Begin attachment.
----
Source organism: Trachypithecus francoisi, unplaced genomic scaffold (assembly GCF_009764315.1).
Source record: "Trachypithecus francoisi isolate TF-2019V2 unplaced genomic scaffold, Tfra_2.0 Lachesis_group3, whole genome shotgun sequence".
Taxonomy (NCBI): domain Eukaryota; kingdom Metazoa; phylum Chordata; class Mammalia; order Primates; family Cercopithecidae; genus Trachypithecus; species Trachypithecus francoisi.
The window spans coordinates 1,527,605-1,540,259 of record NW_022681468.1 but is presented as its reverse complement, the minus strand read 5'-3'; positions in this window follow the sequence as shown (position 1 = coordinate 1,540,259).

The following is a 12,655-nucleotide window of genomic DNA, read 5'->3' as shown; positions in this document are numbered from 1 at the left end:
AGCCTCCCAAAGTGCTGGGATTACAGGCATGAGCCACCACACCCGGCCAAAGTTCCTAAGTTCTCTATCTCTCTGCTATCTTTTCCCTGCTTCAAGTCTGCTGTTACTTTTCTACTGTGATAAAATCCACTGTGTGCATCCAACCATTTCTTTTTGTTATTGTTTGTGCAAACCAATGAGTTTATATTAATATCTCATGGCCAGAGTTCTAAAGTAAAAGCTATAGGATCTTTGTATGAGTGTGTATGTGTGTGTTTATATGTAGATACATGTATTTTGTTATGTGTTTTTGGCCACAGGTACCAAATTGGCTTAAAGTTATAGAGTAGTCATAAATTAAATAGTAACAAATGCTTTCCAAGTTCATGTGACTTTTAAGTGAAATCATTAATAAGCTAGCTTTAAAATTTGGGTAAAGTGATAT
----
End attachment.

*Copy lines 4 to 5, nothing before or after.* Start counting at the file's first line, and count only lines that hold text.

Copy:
The window spans coordinates 1,527,605-1,540,259 of record NW_022681468.1 but is presented as its reverse complement, the minus strand read 5'-3'; positions in this window follow the sequence as shown (position 1 = coordinate 1,540,259).

The following is a 12,655-nucleotide window of genomic DNA, read 5'->3' as shown; positions in this document are numbered from 1 at the left end: